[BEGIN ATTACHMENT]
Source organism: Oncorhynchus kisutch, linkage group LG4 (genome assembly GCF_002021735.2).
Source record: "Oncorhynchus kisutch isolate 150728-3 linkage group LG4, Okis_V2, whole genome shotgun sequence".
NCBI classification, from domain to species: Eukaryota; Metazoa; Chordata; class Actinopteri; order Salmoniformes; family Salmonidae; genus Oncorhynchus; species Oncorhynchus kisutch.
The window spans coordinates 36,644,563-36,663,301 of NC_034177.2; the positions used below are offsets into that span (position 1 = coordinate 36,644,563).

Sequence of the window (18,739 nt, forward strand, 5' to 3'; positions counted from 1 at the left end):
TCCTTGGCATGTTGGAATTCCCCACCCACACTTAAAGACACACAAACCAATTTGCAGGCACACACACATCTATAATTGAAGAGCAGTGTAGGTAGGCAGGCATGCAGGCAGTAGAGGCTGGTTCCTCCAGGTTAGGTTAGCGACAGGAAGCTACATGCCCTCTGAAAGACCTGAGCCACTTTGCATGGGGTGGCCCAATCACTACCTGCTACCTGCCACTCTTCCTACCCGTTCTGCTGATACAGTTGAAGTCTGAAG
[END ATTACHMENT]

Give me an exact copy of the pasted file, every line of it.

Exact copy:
Source organism: Oncorhynchus kisutch, linkage group LG4 (genome assembly GCF_002021735.2).
Source record: "Oncorhynchus kisutch isolate 150728-3 linkage group LG4, Okis_V2, whole genome shotgun sequence".
NCBI classification, from domain to species: Eukaryota; Metazoa; Chordata; class Actinopteri; order Salmoniformes; family Salmonidae; genus Oncorhynchus; species Oncorhynchus kisutch.
The window spans coordinates 36,644,563-36,663,301 of NC_034177.2; the positions used below are offsets into that span (position 1 = coordinate 36,644,563).

Sequence of the window (18,739 nt, forward strand, 5' to 3'; positions counted from 1 at the left end):
TCCTTGGCATGTTGGAATTCCCCACCCACACTTAAAGACACACAAACCAATTTGCAGGCACACACACATCTATAATTGAAGAGCAGTGTAGGTAGGCAGGCATGCAGGCAGTAGAGGCTGGTTCCTCCAGGTTAGGTTAGCGACAGGAAGCTACATGCCCTCTGAAAGACCTGAGCCACTTTGCATGGGGTGGCCCAATCACTACCTGCTACCTGCCACTCTTCCTACCCGTTCTGCTGATACAGTTGAAGTCTGAAG